Dozens of beachgoers, police, lifeguards and wildlife officials came together this week to try to save a stranded great white shark in Massachusetts in the U.S.

When news of a 14-foot (4.2m) beached great white reached officials at the Atlantic White Shark Conservancy (AWSC), it didn't take long for biologist Cynthia Wigren to arrive on the scene. Using a small sand pail, Wigren started dumping water over the struggling shark's gills while she called for backup – but much to her surprise, beachgoers started pouring in to help.  (A brief pause to note that even if a shark isn't moving, running close to its face is a bad idea.)

The crowd quickly dug a pool of water around the 2,000-pound (1 ton) male, and began excavating a trench towards the sea. Sadly, despite their best efforts, the animal was just too far gone to regain its strength, but the conservancy was encouraged by the camaraderie of the rescue attempt.

"We're not sure why it beached," they explain. "It might be a case of it moving into shallow water and then being unable to get out. We are grateful for the tremendous effort made by the public to save the shark. We did use people to drag it into the water but we needed a boat to drag it in [deeper] so waited until the boat arrived ... It had been on the beach for over two hours, and when we got it back into the water we held it against the side of the boat for over an hour running water over its gills in an attempt to revive it. There was no sign of movement."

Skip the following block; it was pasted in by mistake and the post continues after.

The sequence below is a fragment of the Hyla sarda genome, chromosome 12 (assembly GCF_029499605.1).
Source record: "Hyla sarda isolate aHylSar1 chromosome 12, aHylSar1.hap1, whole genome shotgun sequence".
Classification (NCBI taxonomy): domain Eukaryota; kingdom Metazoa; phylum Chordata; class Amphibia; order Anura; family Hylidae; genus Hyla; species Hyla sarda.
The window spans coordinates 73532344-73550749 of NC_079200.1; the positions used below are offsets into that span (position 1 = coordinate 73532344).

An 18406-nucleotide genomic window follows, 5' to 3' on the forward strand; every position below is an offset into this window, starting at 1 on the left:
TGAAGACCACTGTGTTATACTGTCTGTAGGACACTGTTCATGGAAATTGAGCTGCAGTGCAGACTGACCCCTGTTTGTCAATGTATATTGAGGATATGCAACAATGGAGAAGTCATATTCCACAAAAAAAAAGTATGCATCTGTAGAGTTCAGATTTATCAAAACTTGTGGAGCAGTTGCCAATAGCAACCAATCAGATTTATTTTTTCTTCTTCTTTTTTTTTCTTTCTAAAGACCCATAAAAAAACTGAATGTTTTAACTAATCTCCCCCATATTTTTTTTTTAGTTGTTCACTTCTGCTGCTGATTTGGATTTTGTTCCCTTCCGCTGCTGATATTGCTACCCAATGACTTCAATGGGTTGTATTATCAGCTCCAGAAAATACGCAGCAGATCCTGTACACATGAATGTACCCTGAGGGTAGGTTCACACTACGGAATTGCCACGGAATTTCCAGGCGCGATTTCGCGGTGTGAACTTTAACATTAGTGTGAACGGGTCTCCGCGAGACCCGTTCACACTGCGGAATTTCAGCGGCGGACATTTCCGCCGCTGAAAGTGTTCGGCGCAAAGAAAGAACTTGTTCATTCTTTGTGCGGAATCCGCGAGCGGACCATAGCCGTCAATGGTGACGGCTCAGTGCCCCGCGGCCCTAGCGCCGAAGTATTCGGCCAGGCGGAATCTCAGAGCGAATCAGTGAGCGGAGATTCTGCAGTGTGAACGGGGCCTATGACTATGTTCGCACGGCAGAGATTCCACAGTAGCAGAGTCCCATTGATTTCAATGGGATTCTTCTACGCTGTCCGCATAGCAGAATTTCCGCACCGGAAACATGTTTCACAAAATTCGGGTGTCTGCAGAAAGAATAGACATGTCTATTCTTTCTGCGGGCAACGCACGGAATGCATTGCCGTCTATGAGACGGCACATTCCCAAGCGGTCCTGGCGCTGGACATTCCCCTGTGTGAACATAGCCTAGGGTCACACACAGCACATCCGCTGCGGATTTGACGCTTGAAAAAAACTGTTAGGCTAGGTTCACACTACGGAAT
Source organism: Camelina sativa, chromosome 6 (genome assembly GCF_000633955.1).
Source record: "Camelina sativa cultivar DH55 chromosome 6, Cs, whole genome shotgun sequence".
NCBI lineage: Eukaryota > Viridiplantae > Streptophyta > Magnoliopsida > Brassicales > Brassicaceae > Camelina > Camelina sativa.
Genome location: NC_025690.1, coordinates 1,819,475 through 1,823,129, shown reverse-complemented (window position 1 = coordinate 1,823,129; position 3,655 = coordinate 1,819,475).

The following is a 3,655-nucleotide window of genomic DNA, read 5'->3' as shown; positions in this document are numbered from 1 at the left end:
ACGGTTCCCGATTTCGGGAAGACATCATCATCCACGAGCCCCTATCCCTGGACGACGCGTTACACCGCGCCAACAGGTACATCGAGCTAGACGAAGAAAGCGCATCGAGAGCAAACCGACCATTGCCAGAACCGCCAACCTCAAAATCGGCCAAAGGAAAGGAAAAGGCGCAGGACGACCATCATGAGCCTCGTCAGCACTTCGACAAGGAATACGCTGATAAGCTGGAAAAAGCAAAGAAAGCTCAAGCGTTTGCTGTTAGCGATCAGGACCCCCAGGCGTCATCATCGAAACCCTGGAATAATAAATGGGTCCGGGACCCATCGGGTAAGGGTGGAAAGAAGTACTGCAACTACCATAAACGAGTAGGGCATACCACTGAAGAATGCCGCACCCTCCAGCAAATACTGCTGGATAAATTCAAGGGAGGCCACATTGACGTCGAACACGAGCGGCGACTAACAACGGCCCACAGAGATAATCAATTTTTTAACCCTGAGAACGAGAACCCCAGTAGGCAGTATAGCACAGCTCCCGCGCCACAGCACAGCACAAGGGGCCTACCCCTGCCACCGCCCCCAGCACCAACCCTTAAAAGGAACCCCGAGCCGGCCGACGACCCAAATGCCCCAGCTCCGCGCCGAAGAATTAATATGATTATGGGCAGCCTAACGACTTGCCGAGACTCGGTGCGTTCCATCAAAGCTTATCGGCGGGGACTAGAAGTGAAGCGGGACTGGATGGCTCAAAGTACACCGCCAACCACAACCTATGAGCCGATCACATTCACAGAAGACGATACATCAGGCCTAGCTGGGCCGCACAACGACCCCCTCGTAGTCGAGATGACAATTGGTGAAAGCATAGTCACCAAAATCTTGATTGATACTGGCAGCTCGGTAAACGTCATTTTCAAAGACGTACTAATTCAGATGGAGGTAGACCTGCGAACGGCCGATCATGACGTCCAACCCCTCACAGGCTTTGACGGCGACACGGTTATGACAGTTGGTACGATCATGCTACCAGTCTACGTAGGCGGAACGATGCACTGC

Necropsy results revealed no jarring injuries, or clear cause of death, but the Massachusetts Division of Marine Fisheries will be updating us on the case later this afternoon. Updates to follow!  

A similar tactic was successfully used to rescue a white shark in the area earlier this year:

Great white rescue-related-2015-9-3

Top header image: Ken Bondy/Flickr